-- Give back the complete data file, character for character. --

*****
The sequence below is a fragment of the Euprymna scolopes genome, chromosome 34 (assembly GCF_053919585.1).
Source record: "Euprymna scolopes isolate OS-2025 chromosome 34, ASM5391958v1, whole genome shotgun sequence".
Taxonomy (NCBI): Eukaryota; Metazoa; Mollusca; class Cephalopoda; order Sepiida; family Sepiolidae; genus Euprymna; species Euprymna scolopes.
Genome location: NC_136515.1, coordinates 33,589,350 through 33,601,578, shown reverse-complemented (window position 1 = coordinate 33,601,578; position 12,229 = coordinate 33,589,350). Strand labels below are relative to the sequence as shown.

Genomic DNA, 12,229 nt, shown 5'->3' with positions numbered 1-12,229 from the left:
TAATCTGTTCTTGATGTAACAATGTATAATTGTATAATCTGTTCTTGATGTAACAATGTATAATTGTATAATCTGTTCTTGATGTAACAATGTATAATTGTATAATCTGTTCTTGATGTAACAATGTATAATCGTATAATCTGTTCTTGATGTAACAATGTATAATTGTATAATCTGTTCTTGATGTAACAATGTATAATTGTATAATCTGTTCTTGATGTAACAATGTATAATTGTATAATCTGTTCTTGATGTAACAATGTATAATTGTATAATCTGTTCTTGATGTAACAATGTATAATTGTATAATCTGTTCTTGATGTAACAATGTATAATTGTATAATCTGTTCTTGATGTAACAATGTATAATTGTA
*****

The sequence below is a fragment of the Euprymna scolopes genome, chromosome 34 (assembly GCF_053919585.1).
Source record: "Euprymna scolopes isolate OS-2025 chromosome 34, ASM5391958v1, whole genome shotgun sequence".
Taxonomy (NCBI): Eukaryota; Metazoa; Mollusca; class Cephalopoda; order Sepiida; family Sepiolidae; genus Euprymna; species Euprymna scolopes.
Genome location: NC_136515.1, coordinates 33,589,350 through 33,601,578, shown reverse-complemented (window position 1 = coordinate 33,601,578; position 12,229 = coordinate 33,589,350). Strand labels below are relative to the sequence as shown.

Genomic DNA, 12,229 nt, shown 5'->3' with positions numbered 1-12,229 from the left:
TAATCTGTTCTTGATGTAACAATGTATAATTGTATAATCTGTTCTTGATGTAACAATGTATAATTGTATAATCTGTTCTTGATGTAACAATGTATAATTGTATAATCTGTTCTTGATGTAACAATGTATAATCGTATAATCTGTTCTTGATGTAACAATGTATAATTGTATAATCTGTTCTTGATGTAACAATGTATAATTGTATAATCTGTTCTTGATGTAACAATGTATAATTGTATAATCTGTTCTTGATGTAACAATGTATAATTGTATAATCTGTTCTTGATGTAACAATGTATAATTGTATAATCTGTTCTTGATGTAACAATGTATAATTGTATAATCTGTTCTTGATGTAACAATGTATAATTGTA